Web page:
Apprentice Judges at a National Exhibition

Jeff Long

[A guideline for jury chairmen on the care, treatment and evaluation of apprentice judges – for information only – not New Zealand Philatelic Federation (NZPF) Policy]

1.
Application to become an apprentice judge
The criteria for appointment of apprentice judges, their advancement to the National Judges Register and removal of apprentices from the National Judges Register are all covered in some detail in Criteria philatelic judges and Criteria postcard judges.
2.
Selection of apprentices for a National Exhibition
Apprentices must be selected from the list of apprentices in the current National Judges Register. There should be no more than one apprentice per judging team. If the apprentices are to receive the support they need, then two or three apprentices for a full national exhibition would be appropriate. This will depend on a number of factors however, including the overall size of the exhibition and the availability of experienced team leaders to work with an apprentice before and during the exhibition.The NZPF coordinator is required to verify that all jury members, including apprentices, are selected from the current National Judges Register.It is helpful if the exhibition organisers can state whether or not there will be a contribution towards travel and accommodation expenses, as well as what event tickets they will receive.
3.
Briefing apprentices prior to an exhibition
Once the apprentices have been selected and approved, the jury chairman must advise them of the classes they will be judging and explain to each apprentice the responsibilities and role they are expected to fulfil. In particular, emphasis should be placed on becoming familiar with the regulations and guidelines and any particular resources relating to the relevant discipline(s).Apprentices will be sent a list of the exhibits they will be judging, along with available title pages/synopses. This is to enable the exhibit topics to be researched. The apprentice also needs to understand the tasks likely to be faced, as well as how he/she will be assessed. It would be useful to have the relevant team leader(s) mentor the apprentice before the exhibition, to provide advice and direction.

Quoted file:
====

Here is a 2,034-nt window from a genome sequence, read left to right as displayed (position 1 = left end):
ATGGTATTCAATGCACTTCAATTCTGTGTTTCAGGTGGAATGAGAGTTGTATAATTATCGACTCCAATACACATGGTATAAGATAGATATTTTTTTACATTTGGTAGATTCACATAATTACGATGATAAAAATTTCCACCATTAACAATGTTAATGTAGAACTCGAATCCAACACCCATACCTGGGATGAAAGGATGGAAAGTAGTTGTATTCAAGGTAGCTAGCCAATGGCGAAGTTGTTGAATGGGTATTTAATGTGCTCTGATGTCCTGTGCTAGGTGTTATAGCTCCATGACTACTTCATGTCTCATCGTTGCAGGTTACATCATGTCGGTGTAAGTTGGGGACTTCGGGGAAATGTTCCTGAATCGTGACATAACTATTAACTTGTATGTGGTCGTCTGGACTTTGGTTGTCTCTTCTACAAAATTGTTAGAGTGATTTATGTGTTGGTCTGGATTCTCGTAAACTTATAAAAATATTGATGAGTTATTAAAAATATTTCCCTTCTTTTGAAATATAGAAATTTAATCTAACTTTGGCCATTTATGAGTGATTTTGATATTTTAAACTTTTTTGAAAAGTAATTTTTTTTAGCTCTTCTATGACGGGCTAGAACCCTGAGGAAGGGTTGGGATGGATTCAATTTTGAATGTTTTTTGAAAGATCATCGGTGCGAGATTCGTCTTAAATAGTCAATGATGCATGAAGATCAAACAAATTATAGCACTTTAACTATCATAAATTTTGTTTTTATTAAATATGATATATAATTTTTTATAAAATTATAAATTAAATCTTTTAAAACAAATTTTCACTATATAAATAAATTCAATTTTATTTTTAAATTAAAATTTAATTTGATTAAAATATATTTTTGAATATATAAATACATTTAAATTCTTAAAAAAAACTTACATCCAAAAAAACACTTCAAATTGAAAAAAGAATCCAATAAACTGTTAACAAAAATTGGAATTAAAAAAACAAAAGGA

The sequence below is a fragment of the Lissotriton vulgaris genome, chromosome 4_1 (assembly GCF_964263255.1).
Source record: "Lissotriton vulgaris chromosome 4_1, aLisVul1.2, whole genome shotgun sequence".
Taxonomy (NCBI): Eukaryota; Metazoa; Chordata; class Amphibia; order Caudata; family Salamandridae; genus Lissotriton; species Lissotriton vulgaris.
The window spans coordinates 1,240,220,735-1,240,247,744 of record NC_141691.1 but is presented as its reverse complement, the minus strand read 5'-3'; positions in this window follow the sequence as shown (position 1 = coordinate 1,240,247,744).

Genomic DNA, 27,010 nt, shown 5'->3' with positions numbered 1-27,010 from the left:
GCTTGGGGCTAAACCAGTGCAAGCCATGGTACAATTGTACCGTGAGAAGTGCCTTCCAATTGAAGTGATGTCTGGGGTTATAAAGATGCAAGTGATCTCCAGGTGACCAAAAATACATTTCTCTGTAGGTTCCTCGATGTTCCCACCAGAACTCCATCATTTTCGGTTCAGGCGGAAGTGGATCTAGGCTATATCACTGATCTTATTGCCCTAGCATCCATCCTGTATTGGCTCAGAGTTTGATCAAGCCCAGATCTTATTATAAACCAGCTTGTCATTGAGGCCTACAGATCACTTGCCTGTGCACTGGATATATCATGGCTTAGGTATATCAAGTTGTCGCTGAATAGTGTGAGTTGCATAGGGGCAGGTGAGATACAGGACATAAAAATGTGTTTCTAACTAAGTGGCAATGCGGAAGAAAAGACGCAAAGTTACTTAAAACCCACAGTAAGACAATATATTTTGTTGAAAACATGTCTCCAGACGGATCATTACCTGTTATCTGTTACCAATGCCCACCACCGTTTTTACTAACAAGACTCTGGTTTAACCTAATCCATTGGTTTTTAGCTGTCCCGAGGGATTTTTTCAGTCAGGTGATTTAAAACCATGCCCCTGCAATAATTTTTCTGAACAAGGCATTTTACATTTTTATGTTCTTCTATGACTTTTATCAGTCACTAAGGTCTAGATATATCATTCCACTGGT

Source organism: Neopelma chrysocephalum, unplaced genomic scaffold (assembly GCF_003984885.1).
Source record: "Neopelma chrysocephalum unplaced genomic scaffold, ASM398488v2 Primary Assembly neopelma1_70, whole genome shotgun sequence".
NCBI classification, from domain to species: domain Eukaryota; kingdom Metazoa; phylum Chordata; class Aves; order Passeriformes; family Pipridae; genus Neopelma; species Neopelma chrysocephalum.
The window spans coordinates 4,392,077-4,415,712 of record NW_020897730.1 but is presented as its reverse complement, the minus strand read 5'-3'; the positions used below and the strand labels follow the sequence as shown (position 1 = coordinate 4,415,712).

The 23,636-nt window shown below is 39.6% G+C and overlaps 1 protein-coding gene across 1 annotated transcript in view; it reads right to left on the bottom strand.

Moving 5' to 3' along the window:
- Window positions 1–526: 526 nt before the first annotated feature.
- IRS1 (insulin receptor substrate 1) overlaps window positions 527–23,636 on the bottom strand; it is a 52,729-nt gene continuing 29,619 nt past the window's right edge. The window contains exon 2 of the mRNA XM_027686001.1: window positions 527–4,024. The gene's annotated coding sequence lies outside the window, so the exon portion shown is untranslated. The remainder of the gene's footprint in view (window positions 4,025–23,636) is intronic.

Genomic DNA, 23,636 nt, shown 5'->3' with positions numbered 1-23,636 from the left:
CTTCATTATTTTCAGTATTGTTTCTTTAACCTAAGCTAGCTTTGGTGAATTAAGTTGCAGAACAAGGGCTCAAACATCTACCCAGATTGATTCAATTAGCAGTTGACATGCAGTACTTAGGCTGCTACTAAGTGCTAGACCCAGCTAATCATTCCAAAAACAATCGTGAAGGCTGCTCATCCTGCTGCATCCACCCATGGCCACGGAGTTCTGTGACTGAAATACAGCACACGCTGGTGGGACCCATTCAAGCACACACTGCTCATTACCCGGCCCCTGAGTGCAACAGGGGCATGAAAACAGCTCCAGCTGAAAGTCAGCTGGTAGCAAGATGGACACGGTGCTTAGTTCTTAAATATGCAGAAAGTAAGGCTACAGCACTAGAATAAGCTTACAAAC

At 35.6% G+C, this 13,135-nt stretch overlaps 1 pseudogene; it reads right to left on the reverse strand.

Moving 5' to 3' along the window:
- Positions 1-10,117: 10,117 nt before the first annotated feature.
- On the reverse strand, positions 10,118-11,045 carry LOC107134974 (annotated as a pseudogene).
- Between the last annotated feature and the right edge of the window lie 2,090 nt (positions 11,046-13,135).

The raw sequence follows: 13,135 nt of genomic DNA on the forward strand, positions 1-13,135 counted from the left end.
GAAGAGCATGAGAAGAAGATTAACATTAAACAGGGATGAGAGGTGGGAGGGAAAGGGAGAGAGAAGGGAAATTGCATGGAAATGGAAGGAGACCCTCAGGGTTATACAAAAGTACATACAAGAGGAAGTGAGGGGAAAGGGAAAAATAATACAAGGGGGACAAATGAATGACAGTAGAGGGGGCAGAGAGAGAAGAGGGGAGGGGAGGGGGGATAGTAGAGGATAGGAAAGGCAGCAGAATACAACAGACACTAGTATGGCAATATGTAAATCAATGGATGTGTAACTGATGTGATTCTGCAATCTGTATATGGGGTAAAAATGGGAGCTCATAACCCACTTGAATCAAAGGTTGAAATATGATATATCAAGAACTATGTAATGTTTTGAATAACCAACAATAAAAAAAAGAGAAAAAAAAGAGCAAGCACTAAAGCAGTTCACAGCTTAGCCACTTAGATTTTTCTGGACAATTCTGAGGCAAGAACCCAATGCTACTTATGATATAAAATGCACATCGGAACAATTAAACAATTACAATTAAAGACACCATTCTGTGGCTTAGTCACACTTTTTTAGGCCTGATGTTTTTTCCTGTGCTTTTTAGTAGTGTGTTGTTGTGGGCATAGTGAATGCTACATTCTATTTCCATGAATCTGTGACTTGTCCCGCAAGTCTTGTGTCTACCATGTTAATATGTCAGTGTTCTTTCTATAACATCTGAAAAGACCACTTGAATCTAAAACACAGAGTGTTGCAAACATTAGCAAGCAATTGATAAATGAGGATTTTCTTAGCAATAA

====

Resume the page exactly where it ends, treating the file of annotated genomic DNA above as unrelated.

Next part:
4.
At the exhibition
It is suggested that the jury chair and relevant team leaders meet with apprentices before judging starts to welcome them and put them at ease. Time should also be taken to explain procedures, protocols, how the teams will work and any special tasks. Any questions should be answered clearly and fully.During the course of the exhibition, the jury chair should make sure the work of the apprentices is progressing satisfactorily and make sure they participate as fully as possible in the workings of the jury.It is usual for the apprentices to have tasks relating to counting of votes (since they are not permitted to vote), checking the additions on critique sheets, and posting of awards. A good learning experience is acting as the recorder during judging, and later working with a team leader on critiques.For judging work, the apprentice should be part of a judging team while they assess a reasonable number of exhibits (perhaps 3 to 6 depending on the class and the number of entries) so that he/she can get a ‘feel’ for the judging process. After that, the apprentice should be asked to assess some exhibits alone. One of these should be in an area of which the apprentice has good knowledge and another of which they are unlikely to know much about. The team usually then reconvenes and assesses these exhibits as a team and compares the team result with that of the apprentice. Any differences in assessment should be fully discussed, perhaps in private if this seems appropriate. The closeness of assessment between the apprentice and the team should be noted in the apprentice assessment.